Sturdivant v. Chactaw County, Alabama

Filing 12

REPORT AND RECOMMENDATIONS re 6 Amended Complaint filed by Tommy Sturdivant, 1 Complaint filed by Tommy Sturdivant Objections to R&R due by 1/20/2014. Signed by Magistrate Judge Sonja F. Bivins on 1/6/2014. (adk)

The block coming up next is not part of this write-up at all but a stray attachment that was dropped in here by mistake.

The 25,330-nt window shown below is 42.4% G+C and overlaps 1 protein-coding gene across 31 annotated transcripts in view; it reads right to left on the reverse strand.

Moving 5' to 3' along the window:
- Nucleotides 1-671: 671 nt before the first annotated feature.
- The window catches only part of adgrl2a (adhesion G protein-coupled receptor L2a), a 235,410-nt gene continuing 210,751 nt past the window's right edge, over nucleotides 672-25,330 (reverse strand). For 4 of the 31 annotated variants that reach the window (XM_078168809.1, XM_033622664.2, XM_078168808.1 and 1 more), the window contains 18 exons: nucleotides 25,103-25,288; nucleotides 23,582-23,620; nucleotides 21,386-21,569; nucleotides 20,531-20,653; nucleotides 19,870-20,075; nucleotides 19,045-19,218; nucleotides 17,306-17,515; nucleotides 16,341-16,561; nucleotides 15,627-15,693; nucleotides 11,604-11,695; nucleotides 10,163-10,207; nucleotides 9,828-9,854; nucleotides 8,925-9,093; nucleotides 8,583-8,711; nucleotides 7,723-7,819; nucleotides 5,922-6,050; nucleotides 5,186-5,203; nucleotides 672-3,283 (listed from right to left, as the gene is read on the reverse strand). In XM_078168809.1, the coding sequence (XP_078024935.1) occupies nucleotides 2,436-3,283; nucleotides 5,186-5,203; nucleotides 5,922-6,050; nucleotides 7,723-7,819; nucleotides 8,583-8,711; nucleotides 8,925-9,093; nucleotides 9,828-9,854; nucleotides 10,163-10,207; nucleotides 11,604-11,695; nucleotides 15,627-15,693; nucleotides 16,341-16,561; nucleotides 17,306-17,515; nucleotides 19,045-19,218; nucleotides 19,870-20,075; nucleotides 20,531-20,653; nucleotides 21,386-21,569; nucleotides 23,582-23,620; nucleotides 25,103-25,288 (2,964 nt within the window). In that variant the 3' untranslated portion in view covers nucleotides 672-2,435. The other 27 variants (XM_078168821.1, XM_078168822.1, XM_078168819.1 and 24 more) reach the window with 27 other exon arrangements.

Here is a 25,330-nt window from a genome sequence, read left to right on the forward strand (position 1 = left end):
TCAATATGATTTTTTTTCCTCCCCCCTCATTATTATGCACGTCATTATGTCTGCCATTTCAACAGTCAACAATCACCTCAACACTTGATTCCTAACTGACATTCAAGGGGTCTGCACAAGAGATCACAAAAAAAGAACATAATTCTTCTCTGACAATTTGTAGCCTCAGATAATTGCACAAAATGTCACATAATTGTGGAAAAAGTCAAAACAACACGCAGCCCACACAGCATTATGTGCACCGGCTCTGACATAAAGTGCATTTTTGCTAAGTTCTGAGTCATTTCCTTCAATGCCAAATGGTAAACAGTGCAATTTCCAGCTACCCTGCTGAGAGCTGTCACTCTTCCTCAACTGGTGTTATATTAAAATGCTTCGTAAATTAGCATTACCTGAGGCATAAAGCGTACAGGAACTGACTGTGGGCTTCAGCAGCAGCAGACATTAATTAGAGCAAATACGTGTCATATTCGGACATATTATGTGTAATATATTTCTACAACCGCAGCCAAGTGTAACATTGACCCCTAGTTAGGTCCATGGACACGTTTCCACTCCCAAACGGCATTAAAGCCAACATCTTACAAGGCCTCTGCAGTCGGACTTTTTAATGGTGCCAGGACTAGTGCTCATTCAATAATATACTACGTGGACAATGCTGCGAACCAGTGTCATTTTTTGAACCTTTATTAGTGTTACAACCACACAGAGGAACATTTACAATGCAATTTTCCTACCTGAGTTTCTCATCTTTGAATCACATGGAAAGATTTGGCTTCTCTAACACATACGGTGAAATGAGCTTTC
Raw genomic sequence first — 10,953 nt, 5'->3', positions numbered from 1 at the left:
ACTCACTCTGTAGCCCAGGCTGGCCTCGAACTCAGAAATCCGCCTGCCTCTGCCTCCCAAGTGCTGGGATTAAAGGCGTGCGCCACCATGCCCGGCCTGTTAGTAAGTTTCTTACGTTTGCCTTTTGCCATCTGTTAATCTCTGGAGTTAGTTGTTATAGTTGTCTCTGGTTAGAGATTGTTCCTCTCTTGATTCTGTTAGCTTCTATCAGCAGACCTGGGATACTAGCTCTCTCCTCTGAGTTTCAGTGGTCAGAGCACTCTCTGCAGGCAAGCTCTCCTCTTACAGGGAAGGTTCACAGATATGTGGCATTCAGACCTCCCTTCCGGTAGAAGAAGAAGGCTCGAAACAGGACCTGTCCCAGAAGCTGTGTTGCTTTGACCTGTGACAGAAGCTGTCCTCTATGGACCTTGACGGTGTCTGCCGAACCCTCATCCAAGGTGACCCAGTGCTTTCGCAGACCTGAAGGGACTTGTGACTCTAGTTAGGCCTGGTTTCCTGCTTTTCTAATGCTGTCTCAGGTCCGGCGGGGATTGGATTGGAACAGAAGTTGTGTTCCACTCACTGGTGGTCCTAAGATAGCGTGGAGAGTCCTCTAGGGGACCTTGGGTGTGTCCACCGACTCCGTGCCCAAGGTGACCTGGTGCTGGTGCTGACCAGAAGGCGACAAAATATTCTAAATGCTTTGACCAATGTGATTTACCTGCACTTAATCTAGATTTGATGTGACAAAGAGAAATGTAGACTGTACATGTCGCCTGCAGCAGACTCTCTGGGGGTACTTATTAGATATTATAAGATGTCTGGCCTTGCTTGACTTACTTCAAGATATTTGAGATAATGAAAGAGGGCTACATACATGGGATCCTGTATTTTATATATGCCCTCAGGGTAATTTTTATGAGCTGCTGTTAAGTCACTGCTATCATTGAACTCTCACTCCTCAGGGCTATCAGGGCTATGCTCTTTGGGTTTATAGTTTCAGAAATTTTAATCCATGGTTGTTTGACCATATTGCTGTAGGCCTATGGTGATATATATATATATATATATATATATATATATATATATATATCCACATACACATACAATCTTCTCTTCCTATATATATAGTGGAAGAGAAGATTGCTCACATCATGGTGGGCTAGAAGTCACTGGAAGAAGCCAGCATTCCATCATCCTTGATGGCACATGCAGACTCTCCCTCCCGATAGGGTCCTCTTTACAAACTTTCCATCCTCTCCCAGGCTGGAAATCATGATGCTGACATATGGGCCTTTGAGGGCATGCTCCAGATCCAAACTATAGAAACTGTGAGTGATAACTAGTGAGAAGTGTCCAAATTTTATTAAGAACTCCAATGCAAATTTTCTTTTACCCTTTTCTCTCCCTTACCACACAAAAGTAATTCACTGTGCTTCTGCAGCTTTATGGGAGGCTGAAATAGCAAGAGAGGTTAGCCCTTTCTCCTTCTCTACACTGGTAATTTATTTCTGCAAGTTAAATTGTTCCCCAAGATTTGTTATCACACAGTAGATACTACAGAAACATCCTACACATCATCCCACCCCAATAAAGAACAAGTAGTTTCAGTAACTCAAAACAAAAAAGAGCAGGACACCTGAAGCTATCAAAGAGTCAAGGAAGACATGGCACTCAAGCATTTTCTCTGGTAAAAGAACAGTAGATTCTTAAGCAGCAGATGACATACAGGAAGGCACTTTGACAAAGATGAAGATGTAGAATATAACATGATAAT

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IN THE UNITED STATES DISTRICT COURT FOR THE SOUTHERN DISTRICT OF ALABAMA SOUTHERN DIVISION TOMMY STURDIVANT, AIS # 148248, * * Plaintiff, * * vs. * * CHOCTAW COUNTY, ALABAMA, et al.,* * Defendants. * CIVIL ACTION: 12-0681-CB-B REPORT AND RECOMMENDATION Plaintiff, an Alabama prison inmate proceeding pro se and in forma pauperis, filed a Complaint under 42 U.S.C. § 1983. This action has been referred to the undersigned for appropriate action pursuant 72.2(c)(4). to 28 U.S.C. § 636(b)(1)(B) and Local Rule It is recommended that this action be dismissed with prejudice, prior to service of process, pursuant to 28 U.S.C. § 1915(e)(2)(B)(i) and (ii) because Plaintiff’s claims are either frivolous or fail to state a claim upon which relief may be granted. I. Complaint. (Doc. 1). On October 26, 2012, the Court received Plaintiff’s complaint which names as Defendants Choctaw County, Alabama, and its Commissioners “in 2010,” Probate Judge D. Wayne May “in 2010,” 5). and Plaintiff Sheriff asserts James that on Lovett “in October 2010.” 28, 2010, (Doc. the 1 at State Fire Marshal ordered the Choctaw County Jail (“jail”) to shut down by October 29, 2010 because the jail had bad wiring and lead paint, which posed a hazard to inmates and their family members. (Id., at 4, 5, 9). Plaintiff further alleges that “[f]rom 1964[,] when the Choctaw County Jail was built[,] no one never reported the lead paint being inside the Choctaw County Jail. Sheriff[]s Department and[/]or probate and[/]or county commission[]s.” (Id., at 9). the State Fire judge Marshal’s and[/] fire or County marshal[]s Not the Health and[/]or According to Plaintiff, prior to inspection, Defendant Lovett had ordered Plaintiff and three other inmates to scrape lead paint off the walls and ceilings of three cells on second floor of the jail in July, 2010. (Id., at 4, 10). Plaintiff relates that he has been in and out of the jail through the years and things. (Id., at 5). now, he has a hard time remembering He believes that the lead paint has caused him to suffer brain damage, a mental disorder, and lung disease and/or C.O.P.D. (Id.). He also theorizes that because his mother visited him at the jail over the years, her death in “2008 or 2009” from cancer “could have been because of lead paint from the Choctaw County Jail.” (Id., at 4-5). Additionally, Plaintiff complains about being placed in the hole for thirty days in 2007, which he alleges violated due process. (Id., at 8). He claims that he was placed in the hole 2 because he broke his hand, and that the fracture of his right hand, which resulted in a cast being placed on his right arm and hand, was caused by Defendant Lovett’s negligence in having a steel table without bolts. (Id.). According to Plaintiff, he suffered physically and mentally due to the conditions in the hole, namely, not being allowed to shower for fifteen days, and being at the mercy of trustees when he needed drinking water, medications, and a clean a blanket and sheets. (Id.). Plaintiff contends that he filed two motions in the circuit court to have a doctor remove his cast, and his lawyer filed two motions for medical treatment, with the last motion being filed on January 17, 2008. (Id.). According to Plaintiff, the judge ruled that these matters were in the sheriff’s jurisdiction, not his jurisdiction. (Id.). Plaintiff also alleges that because Defendant Lovett would not take him to the doctor for the pain in his hand, Plaintiff re-broke his right hand. (Id., at 9). Per Plaintiff, at the that time, his hand had been in a cast for fifteen weeks and three days, which Plaintiff contends was seven weeks, three days too long. (Id.). Plaintiff alleges that when he re-broke his hand, Defendant Lovett ordered that he be placed in the hole. (Id.). Plaintiff further alleges that he was put in the hole for five hours without receiving medical treatment or a hearing, 3 and that he did not see anyone from the Health Department from March 9, 2007 to June 2008 and then from May 14, 2010 until October 29, 2010. (Id.). For relief, Plaintiff seeks an order directing Choctaw County to pay him $850,000 for his mother’s death, 1 $850,000 for his exposure to lead paint, and $100,000.00 in attorney fees. (Id. at 7). compensatory In addition, damages, Plaintiff $300,000.00 in seeks $10,000.00 punitive damages, in a declaratory judgment that his rights were violated under the Constitution and the Eighth and Fourteenth Amendments, the costs of this action, and “any additional relief this court deems just[,] proper[,] and equitable.” that he needs surgery on his (Id. at 9). right hand He also states because his little finger is growing over his ring finger and at times, is painful. (Id.).2 1 The Court notes that there is a “general prohibition on a litigant's raising another person's legal rights.” Allen v. Wright, 468 U.S. 737, 751, 104 S. Ct. 3315, 3324, 82 L. Ed. 2d 556 (1984). Due to the disposition of this action, the Court will discuss whether Plaintiff has standing to bring a claim for his mother’s death. 2 Subsequent to filing his original complaint, Plaintiff filed an amended complaint (Doc. 6). The amended complaint is not signed, is not sworn under under penalty of perjury, and is chiefly comprised of requests for subpoenas. (Id., at 1, 3). Because the Amended Complaint is not signed, it is due to be STRICKEN. In addition to his allegations 4 regarding subpoenas, II. Standards of Review Under 28 U.S.C. § 1915(e)(2)(B). Because Court is Plaintiff reviewing § 1915(e)(2)(B). is his Under proceeding Complaint in (Doc. forma 1) § 1915(e)(2)(B)(i), pauperis, under a 28 claim the U.S.C. may be Plaintiff asserts that “Sheriff Lovette knew or should have known the lead paint dust would get into [his] lungs without some kind of mask to put over [his] face. It was a[n] ‘EVIL INTENT.’ In order to remove hazard[ous] material lead paint a person has to be license[d] and wear a special suit in order to remove hazard[ous] material[,] lead paint.” (Id., ¶ 14). Plaintiff also claims that Defendant “Lovette and [the] Choctaw County Probate Judge caused [him] to have a breathing problem for the rest of [his] life [and that Defendant] Lovette hurt [him] physical[ly] and mentally on purpose.” (Id., ¶¶ 14-16). Plaintiff also attached an excerpt of his case action summary for the period November 27, 2007 through December 3, 2008. (Id., at 4). Plaintiff also requested the Court to take notice of the decision in Nicholson v. Choctaw County, Ala., 78-407-P [498 F. Supp. 295 (S.D. Ala. 1980)], for the proposition that only Nicholson did not know about the lead paint at the jail. (Id., at 3, ¶ 19). After reviewing the decision in Nicholson v. Choctaw County, Ala., supra, the Court finds that no reference is made to lead paint or to paint among the numerous other conditions that were litigated concerning the jail at that time. The Court further notes the sheriff at that time was Donald Lolley, not Defendant Lovette. Finally, Plaintiff’s unsworn allegations in the amended complaint indicating that Defendant Lovette knew of the lead paint contradict the allegations in the complaint, which were sworn to under penalty of perjury (Doc. 1 at 9). The Court therefore finds the unsworn allegations in amended complaint regarding Defendants’ knowledge to be without a factual basis; therefore, they are frivolous. Cf. Battle v. Central State Hosp., 898 F.2d 126, 130 n.3 (11th Cir. 1990) (observing that “allegations that are contradicted by other allegations in the complaint may also constitute grounds for dismissal” as baseless). 5 dismissed as “frivolous where it lacks an arguable basis in law or fact.” Neitzke v. Williams, 490 U.S. 319, 325, 109 S. Ct. 1827, 1831-32, 104 L. Ed. 2d 338 (1989). A claim is frivolous as a matter of law where, inter alia, the defendants are immune from suit, id., at 327, or the claim seeks to enforce a right that clearly does not exist. Id. Moreover, a complaint § 1915(e)(2)(B)(ii) be dismissed failure for may to state a under claim 28 U.S.C. upon which relief may be granted. Mitchell v. Farcass, 112 F.3d 1483, 1490 (11th Cir. 1997). To avoid dismissal for failure to state a claim upon which relief can be granted, the allegations must show plausibility. Bell Atlantic Corp. v. Twombly, 550 U.S. 544, 557, 127 S. Ct. 1955, 1966, 167 L. Ed. 2d 929 (2007). has facial plausibility when the plaintiff pleads “A claim factual content that allows the court to draw the reasonable inference that the defendant is liable for the misconduct alleged.” Ashcroft v. Iqbal, 556 U.S. 662, 678, 129 S. Ct. 1937, 1949, 173 L. Ed. 2d 868 (2009). That is, “[f]actual allegations must be enough to raise a right to relief above the speculative level” and must be a “‘plain statement’ possess[ing] enough heft to ‘sho[w] that the pleader is entitled to relief.’” Twombly, 550 U.S. at 555 (second brackets in original). But “[t]hreadbare recitals of the elements of a cause of action, supported by mere 6 conclusory statements, do not suffice.” Id. successful affirmative defense, such Furthermore, when a as a statute of limitations, appears on the face of a complaint, dismissal for failure to state a claim is also warranted. Jones v. Bock, 549 U.S. 199, 215, 127 S. Ct. 910, 920-21, 166 L. Ed. 2d 798 (2007). When considering a pro se litigant’s allegations, a court gives them a liberal construction holding them to a more lenient standard than those of an attorney. Haines v. Kerner, 404 U.S. 519, 520, 92 S. Ct. 594, 595-596, 30 L. Ed. 2d 652 (1972). The court, however, does not have “license . . . to rewrite an otherwise deficient pleading [by a pro se litigant] in order to sustain an action.” GJR Investments v. County of Escambia, Fla., 132 F.3d 1359, 1369 (11th Cir. 1998), overruled on other grounds by Randall v. Scott, 610 F.3d 791, 710 (11th Cir. 2010) (relying on Iqbal, 556 U.S. 662). Furthermore, a court treats as true factual allegations, but it does not treat as true conclusory assertions or a recitation of a cause of action’s elements. Iqbal, 566 U.S. at 681. In addition, a pro se litigant “is subject to the relevant law and rules of court including the Federal Rules of Civil Procedure.” Moon v. Newsome, 863 F.2d 835, 837 (11th Cir. 1989), cert. denied, 493 U.S. 863 (1989). III. Analysis. A. Applicability of the Statute of Limitations. 7 Plaintiff’s claims based on his placement in the hole, the inadequate rulings treatment made by received an for his unidentified broken judge hand, regarding and the medical treatment, all of which are identified as having occurred in 2007 or 2008, are barred by the statute of limitations. year statute of limitations exists in Alabama for A two§ 1983 actions. Lufkin v. McCallum, 956 F.2d 1104, 1105, 1108 n.2 (11th Cir. 1992), cert. denied, 506 U.S. 917 (1992); ALA. CODE § 6-238(l). borrowed The statute from the of limitations state’s general for or a § 1983 residual action is statute of limitations for personal injury actions, Wallace v. Kato, 549 U.S. 384, 387, 127 S. Ct. 1091, 1094, 166 L. Ed. 2d 973 (2007); Owens v. Okure, 488 U.S. 235, 239, 109 S. Ct. 573, 576, 102 L. Ed. 2d 594 (1989), because § 1983 does not contain a statute of limitations. Id., 488 U.S. at 249-50. Alabama’s two-year statute of limitations for personal injuries is used for § 1983 actions filed in Alabama. Lufkin, 956 F.2d at 1105, 1108 n.2; accord McNair v. Allen, 515 F.3d 1168, 1170 (11th Cir. 2008) (applying the two-year statute of limitations to a § 1983 of the action). Even though state law determines the length limitations period, federal law governs when the cause of action accrues. Wallace, 549 U.S. at 388. 8 Under federal law, “[accrual occurs] when the plaintiff has a complete and present cause of action obtain . . . that is, when the plaintiff can file suit and relief[.]” Id. (brackets in original) (citations and quotation marks omitted); see Mullinax v. McElhenney, 817 F.2d 711, 716 (11th Cir. 1987) (a § 1983 action accrues when a person with a reasonable regard for his rights is aware or has reason to know that he has been injured). Therefore, considering the tenor of Plaintiff’s allegations, he knew of any injury related to being in the hole, to his broken hand, and to the rulings by the judge at the time those actions transpired in 2007 and 2008; therefore, he had complete causes of action on which to file an action in 2007 and 2008. Nonetheless, Plaintiff’s complaint was signed on October 24, 2012, which is more than two years from when his claims accrued.3 Accordingly, Plaintiff’s claims based on his placement in the hole, the inadequate treatment received for his broken hand, and the rulings made by an unidentified judge regarding medical treatment are barred by the statute of limitations. As a be consequence, the Court finds 3 these claims are due to Under the mailbox rule, absent contrary evidence, a prisoner’s motion is deemed filed on the date it is delivered to prison officials for mailing. Washington v. United States, 243 F.3d 1299, 1301 (llth Cir. 2001). Although the Clerk received the complaint on October 26, 2012, the filing date is the date that Plaintiff signed the complaint and tendered it to jail officials for mailing. (Doc. 1). 9 dismissed with prejudice as frivolous. Clark v. Georgia Pardons & Paroles Bd., 915 F.2d 636, 640 n.2 (11th Cir. 1990) (when an affirmative defense, such as the statute of limitations, would defeat a claim, the claim may be dismissed as frivolous); Simon v. Georgia, (unpublished) 282 F. App’x (affirming a 739, 739-40 frivolous (11th dismissal on Cir. 2008) statute of limitations grounds after Bock);4 cf. Bock, 549 U.S. at 215 (when a successful affirmative defense, such as a statute of limitations, appears on the face of a complaint, a complaint is subject to dismissal for failure to state a claim). B. Eighth Amendment Claims Deliberate Indifference. Lack Subjective Element of Plaintiff’s remaining claims involve his allegation that Defendant Lovette ordered him and other inmates to scrape lead paint off jail walls in July, 2010, 5 and that in 2010 Defendants May, Lovette, Choctaw County, and Commissioners exposed him to a health hazard when he was placed in a jail that had lead paint and bad wiring. (Doc. 1 at 4-5). However, Plaintiff also asserts that “from 1964 when the Choctaw County Jail was built, 4 “Unpublished opinions are not considered binding precedent, but they may be cited as persuasive authority.” 11TH CIR. R. 36-2 (2005). 5 The Court is foregoing a discussion of whether the claim for scraping the lead paint off of the walls in July, 2010 is barred by the statute of limitations due to its holding that Plaintiff failed to allege that Defendants were deliberately indifferent with respect to his lead paint claims. 10 no one never reported the lead paint being inside the Choctaw County Jail. Not the Sheriff [,] . . .Probate Judge[,] . . . County Health Department[,] . . . or Commission[ers].” Plaintiff has County Fire Marshal[,] . . . (Id. at 9). not specified whether he was a pretrial detainee or a convicted prisoner at the time these claims based on his living conditions arose. If he was a pretrial detainee, see Doc. 1 at 6, the Fourteenth Amendment governs his claims. On the other hand, if he was a convicted prisoner, his claims arise under the Eighth Amendment. Courts, however, employ the same standards under either the Eighth or Fourteenth Amendment in determining if a condition of confinement violates an inmate’s constitutional rights. Goodman v. Kimbrough, 718 F.3d 1325, 1331 n.1 (11th Cir. 2013). For the purpose of this Report and Recommendation, the Court will refer to the Eighth Amendment for simplicity’s sake as many of the reported cases relied upon refer to the Eighth Amendment and confusion will be avoided. The Constitution does not require that places of incarceration be comfortable. Rhodes v. Chapman, 452 U.S. 337, 349, 101 S. Ct. 2392, 2401, 69 L. Ed. 2d 59 (1981). required is that the State furnish “its All that is prisoners with reasonably adequate food, clothing, shelter, sanitation, medical care, and personal safety.” Newman v. Alabama, 559 F.2d 283, 291 11 (5th Cir.), rev’d in part sub nom. Alabama v. Pugh, 438 U.S. 781, 98 S. Ct. 3057, 57 L. Ed. 2d 1114 (1978); see Helling v. McKinney, 509 U.S. 25, 32, 113 S. Ct. 2475, 2480, 125 L. Ed. 2d 22 (1993); Hamm v. DeKalb County, 774 F.2d 1567, 1574 (11th Cir. 1985), cert. denied, 475 U.S. 1096 (1986). The Eighth Amendment is violated only when prison conditions “involve the wanton and unnecessary infliction of pain.” Rhodes, 452 U.S. at 346. In order conditions of objective to prevail on confinement component and an claim, a Eighth an Amendment inmate subjective inhumane must satisfy an component. Farmer v. Brennan, 511 U.S. 825, 836, 114 S. Ct. 1970, 1983, 128 L. Ed. 2d 811 (1994). The objective component requires the Court to look to “contemporary standards of decency” to determine whether the challenged condition resulted in a deprivation of “the minimal civilized measure of life’s necessities.” Rhodes, 452 U.S. at 347. Moreover, the challenged condition must be “extreme . . . [b]ecause routine discomfort is ‘part of the penalty that criminal offenders pay for their offenses against society[.]’” Hudson v. McMillian, 503 U.S. 1, 9, 112 S. Ct. 995, 1000, 117 L. Ed. 2d 156 conditions’ (1992). can rise “Nothing to the so level amorphous as of and cruel ‘overall unusual punishment when no specific deprivation of a single human need exists.” Wilson v. Seiter, 501 U.S. 294, 305, 111 S. Ct. 2321, 12 2327, 115 L. Ed. 2d 271 (1991); see Jordan v. Doe, 38 F.3d 1559, 1565 (11th Cir. 1994) (same). The subjective component requires that prison officials be “deliberately indifferent” to a harm. Farmer, 511 U.S. at 828-29. substantial risk of serious “[A] prison official cannot be found liable under the Eighth Amendment for denying an inmate humane conditions of confinement unless the official knows of and disregards an excessive risk to inmate health or safety; the official must both be aware of facts from which the inference could be drawn that a substantial risk of serious harm exists, and he must also draw the inference.” Id., at 837. That is, because the “[t]he Eighth Amendment does not outlaw cruel and unusual ‘conditions[,]’ it ‘punishments.’” Id., at 838. outlaws cruel and unusual “In addition, prison officials who actually knew of a substantial risk to inmate health or safety may be found free from liability if they responded reasonably to the risk, even if the harm ultimately was not averted.” Id., at 844. Furthermore, “an official’s failure to alleviate a significant risk that he should have perceived[,] but did not, while no cause for commendation, cannot under our cases be condemned as the infliction of punishment.” Id., at 838. In addition to satisfying both the objective and subjective components, “[a] plaintiff must 13 also show that the constitutional violation caused his injuries.” Marsh v. Butler Cnty., Ala., 268 F.3d 1014, 1028 (11th Cir. 2001); see Hale v. Tallapoosa Cnty., 50 F.3d 1579, 1582 (11th Cir. 1995) (observing that the Eighth Amendment requires a showing of “(1) a substantial risk of serious harm; (2) the defendants' deliberate indifference to that risk; and (3) causation”). must also connect constitutional each rights. defendant Marsh, 268 to the F.3d A plaintiff violation at 1059; of Zatler his v. Wainwright, 802 F.2d 397, 401 (11th Cir. 1986). With respect government can be to Defendant [held] Choctaw responsible County, for a “[a] local constitutional violation due to its acts or omissions.” Id. at 1027. Its liability is limited to only matters for which it is actually responsible. Id. In Alabama a county is responsible for erecting and maintaining a jail. Id., at n.7 (citing ALA. CODE §§ 11-14-10, 11-14-13 (1989)). However, responsible for operating the jail. Id. the county is not Thus, an Alabama county can only be found to have violated the Eighth Amendment “if its failure to maintain the Jail constituted deliberate indifference to a substantial risk of serious harm to the prisoners.” Id., at 1027. And, the plaintiff bears the burden of county was generally aware Turquitt of v. the complained Jefferson 14 of Cnty., showing that a condition. Ala., 137 Id.; F.3d see 1285, 1289-91 (11th Cir. 1998) (discussing an Alabama county’s responsibilities to a county jail), cert. denied, 525 U.S. 874 (1998). Upon an complaint, examination the Court of finds the allegations Plaintiff did in not Plaintiff’s allege that Defendants knew that the jail’s paint contained lead, only that he was directed to scrap paint. Plaintiff, however, is required to show that each Defendant “kn[ew] of and disregard[ed] an excessive risk to inmate health or safety” in order to show a deliberate indifference for an Eighth Amendment claim. Farmer, 511 U.S. at 837. If a Defendant did not know that there was lead in the paint, then the Defendant cannot be found to be deliberately indifferent. Furthermore, if Plaintiff were to argue that a Defendant should have known, a Defendant’s failure to perceive “a significant risk . . . but did not, while no cause for commendation” is not deliberate indifference. Id., at 838. In order to state an Eighth Amendment claim, each element must be satisfied. Hale, 50 F.3d at 1582 (an Eighth Amendment claim requires: “(1) a substantial risk of serious harm; (2) the defendants' causation”). deliberate indifference to that risk; and (3) Plaintiff, however, did not allege and did not show with supporting facts that each Defendant was deliberately 15 indifferent. element of plausible Because Plaintiff did not allege this subjective an Eighth Eighth Amendment Amendment claim, claim. he fails to Accordingly, state a Plaintiff’s Eighth Amendment claims are due to be dismissed with prejudice, in light of the tenor of his allegations. IV. Conclusion. Based upon the foregoing reasons, it is recommended that this action be dismissed with prejudice, prior to service of process, pursuant to 28 U.S.C. § 1915(e)(2)(B)(i) and (ii) because Plaintiff’s claims are either frivolous or fail to state a claim upon which relief may be granted. NOTICE OF RIGHT TO FILE OBJECTIONS A copy of this report and recommendation shall be served on all parties in the manner provided by law. Any party who objects to this recommendation or anything in it must, within fourteen (14) days of the date of service of this document, file specific written objections with the Clerk of this Court. See 28 U.S.C. § 636(b)(1); FED. R. CIV. P. 72(b); S.D. ALA. L.R. 72.4. The parties should note that under Eleventh Circuit precedent, “the failure to object limits the scope of [] appellate review to plain error review of the magistrate judge’s factual findings.” Dupree v. Warden, Attorney General, State of Alabama, 715 F.3d 1295, 1300 (11th Cir. 2011). 16 In order to be specific, an objection must identify the specific finding or recommendation to which objection is made, state the basis for the objection, and specify the place in the Magistrate Judge’s report and recommendation where the disputed determination is found. refers An objection that merely incorporates by reference or to the briefing before the Magistrate Judge is specific. DONE this 6th day of January, 2014. /s/SONJA F. BIVINS * UNITED STATES MAGISTRATE JUDGE 17 not